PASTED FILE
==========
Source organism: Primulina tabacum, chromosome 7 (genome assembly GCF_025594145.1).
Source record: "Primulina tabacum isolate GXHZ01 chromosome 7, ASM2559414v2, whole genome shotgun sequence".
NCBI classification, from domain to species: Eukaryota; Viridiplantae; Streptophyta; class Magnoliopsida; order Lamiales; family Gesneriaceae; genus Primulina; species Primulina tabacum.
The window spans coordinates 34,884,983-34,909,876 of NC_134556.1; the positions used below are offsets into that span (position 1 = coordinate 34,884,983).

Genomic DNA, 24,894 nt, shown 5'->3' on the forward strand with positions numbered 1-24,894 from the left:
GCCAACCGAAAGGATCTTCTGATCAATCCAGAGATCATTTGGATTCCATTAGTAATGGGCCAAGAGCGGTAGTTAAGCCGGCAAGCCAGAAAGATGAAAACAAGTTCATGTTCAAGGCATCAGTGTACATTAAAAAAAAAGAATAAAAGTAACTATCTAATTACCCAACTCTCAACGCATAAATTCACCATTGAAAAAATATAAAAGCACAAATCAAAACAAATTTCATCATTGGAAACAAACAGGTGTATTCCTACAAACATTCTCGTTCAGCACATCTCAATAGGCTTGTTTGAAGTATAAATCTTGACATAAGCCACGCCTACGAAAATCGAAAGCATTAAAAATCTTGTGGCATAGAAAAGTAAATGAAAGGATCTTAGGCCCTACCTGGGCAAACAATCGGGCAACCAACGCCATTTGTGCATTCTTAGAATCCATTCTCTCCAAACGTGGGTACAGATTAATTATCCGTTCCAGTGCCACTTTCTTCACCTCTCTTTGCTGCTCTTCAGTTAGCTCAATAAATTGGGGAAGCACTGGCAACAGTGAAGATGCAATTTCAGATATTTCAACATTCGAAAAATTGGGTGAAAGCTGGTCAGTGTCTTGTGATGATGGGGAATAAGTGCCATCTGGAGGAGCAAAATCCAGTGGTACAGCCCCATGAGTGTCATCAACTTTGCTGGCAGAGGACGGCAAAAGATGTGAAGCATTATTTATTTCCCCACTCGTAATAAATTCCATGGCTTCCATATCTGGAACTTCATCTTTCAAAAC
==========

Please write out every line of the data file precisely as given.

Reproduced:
Source organism: Primulina tabacum, chromosome 7 (genome assembly GCF_025594145.1).
Source record: "Primulina tabacum isolate GXHZ01 chromosome 7, ASM2559414v2, whole genome shotgun sequence".
NCBI classification, from domain to species: Eukaryota; Viridiplantae; Streptophyta; class Magnoliopsida; order Lamiales; family Gesneriaceae; genus Primulina; species Primulina tabacum.
The window spans coordinates 34,884,983-34,909,876 of NC_134556.1; the positions used below are offsets into that span (position 1 = coordinate 34,884,983).

Genomic DNA, 24,894 nt, shown 5'->3' on the forward strand with positions numbered 1-24,894 from the left:
GCCAACCGAAAGGATCTTCTGATCAATCCAGAGATCATTTGGATTCCATTAGTAATGGGCCAAGAGCGGTAGTTAAGCCGGCAAGCCAGAAAGATGAAAACAAGTTCATGTTCAAGGCATCAGTGTACATTAAAAAAAAAGAATAAAAGTAACTATCTAATTACCCAACTCTCAACGCATAAATTCACCATTGAAAAAATATAAAAGCACAAATCAAAACAAATTTCATCATTGGAAACAAACAGGTGTATTCCTACAAACATTCTCGTTCAGCACATCTCAATAGGCTTGTTTGAAGTATAAATCTTGACATAAGCCACGCCTACGAAAATCGAAAGCATTAAAAATCTTGTGGCATAGAAAAGTAAATGAAAGGATCTTAGGCCCTACCTGGGCAAACAATCGGGCAACCAACGCCATTTGTGCATTCTTAGAATCCATTCTCTCCAAACGTGGGTACAGATTAATTATCCGTTCCAGTGCCACTTTCTTCACCTCTCTTTGCTGCTCTTCAGTTAGCTCAATAAATTGGGGAAGCACTGGCAACAGTGAAGATGCAATTTCAGATATTTCAACATTCGAAAAATTGGGTGAAAGCTGGTCAGTGTCTTGTGATGATGGGGAATAAGTGCCATCTGGAGGAGCAAAATCCAGTGGTACAGCCCCATGAGTGTCATCAACTTTGCTGGCAGAGGACGGCAAAAGATGTGAAGCATTATTTATTTCCCCACTCGTAATAAATTCCATGGCTTCCATATCTGGAACTTCATCTTTCAAAAC